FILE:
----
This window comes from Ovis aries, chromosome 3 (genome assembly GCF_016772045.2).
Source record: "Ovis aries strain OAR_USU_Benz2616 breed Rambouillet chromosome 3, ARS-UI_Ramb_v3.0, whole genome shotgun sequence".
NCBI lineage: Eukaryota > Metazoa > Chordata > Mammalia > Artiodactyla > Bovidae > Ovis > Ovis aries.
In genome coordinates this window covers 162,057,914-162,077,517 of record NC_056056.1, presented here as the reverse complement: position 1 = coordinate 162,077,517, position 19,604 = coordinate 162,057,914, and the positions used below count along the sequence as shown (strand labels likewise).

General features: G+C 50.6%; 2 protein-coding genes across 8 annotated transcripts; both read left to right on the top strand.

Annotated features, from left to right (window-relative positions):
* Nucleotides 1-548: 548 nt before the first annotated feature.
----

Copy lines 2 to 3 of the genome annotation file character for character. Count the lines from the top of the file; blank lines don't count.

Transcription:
Source record: "Ovis aries strain OAR_USU_Benz2616 breed Rambouillet chromosome 3, ARS-UI_Ramb_v3.0, whole genome shotgun sequence".
NCBI lineage: Eukaryota > Metazoa > Chordata > Mammalia > Artiodactyla > Bovidae > Ovis > Ovis aries.